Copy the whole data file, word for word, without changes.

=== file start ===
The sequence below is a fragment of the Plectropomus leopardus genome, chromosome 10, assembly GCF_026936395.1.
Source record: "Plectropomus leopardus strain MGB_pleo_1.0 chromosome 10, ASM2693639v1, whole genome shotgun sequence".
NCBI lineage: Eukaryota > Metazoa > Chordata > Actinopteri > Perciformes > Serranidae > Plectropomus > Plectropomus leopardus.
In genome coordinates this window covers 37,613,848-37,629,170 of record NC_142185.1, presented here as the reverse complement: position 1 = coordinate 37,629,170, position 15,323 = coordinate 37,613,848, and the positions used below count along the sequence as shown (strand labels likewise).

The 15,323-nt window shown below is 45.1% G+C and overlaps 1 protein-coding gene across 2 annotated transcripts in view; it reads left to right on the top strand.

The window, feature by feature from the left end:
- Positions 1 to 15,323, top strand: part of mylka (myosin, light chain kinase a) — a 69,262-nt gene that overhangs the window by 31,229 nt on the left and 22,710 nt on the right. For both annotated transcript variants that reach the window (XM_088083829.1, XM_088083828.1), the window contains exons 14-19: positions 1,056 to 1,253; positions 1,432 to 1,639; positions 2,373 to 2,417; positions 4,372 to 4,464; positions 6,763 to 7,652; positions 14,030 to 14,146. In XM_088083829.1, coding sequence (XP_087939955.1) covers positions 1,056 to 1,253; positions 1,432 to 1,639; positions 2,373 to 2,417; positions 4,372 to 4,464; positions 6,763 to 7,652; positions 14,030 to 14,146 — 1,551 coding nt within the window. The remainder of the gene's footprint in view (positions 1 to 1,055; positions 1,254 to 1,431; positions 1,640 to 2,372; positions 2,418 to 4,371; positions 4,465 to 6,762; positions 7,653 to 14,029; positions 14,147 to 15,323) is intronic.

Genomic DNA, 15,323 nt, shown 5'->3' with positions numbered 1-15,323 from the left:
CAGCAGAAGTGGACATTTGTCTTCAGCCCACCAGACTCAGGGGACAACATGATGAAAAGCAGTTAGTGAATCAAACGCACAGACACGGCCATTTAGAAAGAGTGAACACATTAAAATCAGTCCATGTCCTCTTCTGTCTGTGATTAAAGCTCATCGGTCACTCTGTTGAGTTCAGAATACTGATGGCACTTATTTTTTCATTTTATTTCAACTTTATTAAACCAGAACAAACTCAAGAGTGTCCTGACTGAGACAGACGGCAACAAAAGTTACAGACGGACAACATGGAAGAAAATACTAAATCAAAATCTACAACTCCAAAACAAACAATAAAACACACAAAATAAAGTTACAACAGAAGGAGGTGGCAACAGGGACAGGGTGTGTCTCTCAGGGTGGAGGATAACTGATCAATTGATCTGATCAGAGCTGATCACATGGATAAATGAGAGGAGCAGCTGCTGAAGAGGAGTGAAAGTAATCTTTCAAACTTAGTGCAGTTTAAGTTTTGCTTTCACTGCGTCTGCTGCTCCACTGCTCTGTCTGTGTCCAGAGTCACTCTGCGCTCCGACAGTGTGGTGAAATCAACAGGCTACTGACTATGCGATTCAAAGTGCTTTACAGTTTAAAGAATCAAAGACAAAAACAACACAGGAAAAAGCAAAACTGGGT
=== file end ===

The sequence below is a fragment of the Plectropomus leopardus genome, chromosome 10, assembly GCF_026936395.1.
Source record: "Plectropomus leopardus strain MGB_pleo_1.0 chromosome 10, ASM2693639v1, whole genome shotgun sequence".
NCBI lineage: Eukaryota > Metazoa > Chordata > Actinopteri > Perciformes > Serranidae > Plectropomus > Plectropomus leopardus.
In genome coordinates this window covers 37,613,848-37,629,170 of record NC_142185.1, presented here as the reverse complement: position 1 = coordinate 37,629,170, position 15,323 = coordinate 37,613,848, and the positions used below count along the sequence as shown (strand labels likewise).

The 15,323-nt window shown below is 45.1% G+C and overlaps 1 protein-coding gene across 2 annotated transcripts in view; it reads left to right on the top strand.

The window, feature by feature from the left end:
- Positions 1 to 15,323, top strand: part of mylka (myosin, light chain kinase a) — a 69,262-nt gene that overhangs the window by 31,229 nt on the left and 22,710 nt on the right. For both annotated transcript variants that reach the window (XM_088083829.1, XM_088083828.1), the window contains exons 14-19: positions 1,056 to 1,253; positions 1,432 to 1,639; positions 2,373 to 2,417; positions 4,372 to 4,464; positions 6,763 to 7,652; positions 14,030 to 14,146. In XM_088083829.1, coding sequence (XP_087939955.1) covers positions 1,056 to 1,253; positions 1,432 to 1,639; positions 2,373 to 2,417; positions 4,372 to 4,464; positions 6,763 to 7,652; positions 14,030 to 14,146 — 1,551 coding nt within the window. The remainder of the gene's footprint in view (positions 1 to 1,055; positions 1,254 to 1,431; positions 1,640 to 2,372; positions 2,418 to 4,371; positions 4,465 to 6,762; positions 7,653 to 14,029; positions 14,147 to 15,323) is intronic.

Genomic DNA, 15,323 nt, shown 5'->3' with positions numbered 1-15,323 from the left:
CAGCAGAAGTGGACATTTGTCTTCAGCCCACCAGACTCAGGGGACAACATGATGAAAAGCAGTTAGTGAATCAAACGCACAGACACGGCCATTTAGAAAGAGTGAACACATTAAAATCAGTCCATGTCCTCTTCTGTCTGTGATTAAAGCTCATCGGTCACTCTGTTGAGTTCAGAATACTGATGGCACTTATTTTTTCATTTTATTTCAACTTTATTAAACCAGAACAAACTCAAGAGTGTCCTGACTGAGACAGACGGCAACAAAAGTTACAGACGGACAACATGGAAGAAAATACTAAATCAAAATCTACAACTCCAAAACAAACAATAAAACACACAAAATAAAGTTACAACAGAAGGAGGTGGCAACAGGGACAGGGTGTGTCTCTCAGGGTGGAGGATAACTGATCAATTGATCTGATCAGAGCTGATCACATGGATAAATGAGAGGAGCAGCTGCTGAAGAGGAGTGAAAGTAATCTTTCAAACTTAGTGCAGTTTAAGTTTTGCTTTCACTGCGTCTGCTGCTCCACTGCTCTGTCTGTGTCCAGAGTCACTCTGCGCTCCGACAGTGTGGTGAAATCAACAGGCTACTGACTATGCGATTCAAAGTGCTTTACAGTTTAAAGAATCAAAGACAAAAACAACACAGGAAAAAGCAAAACTGGGT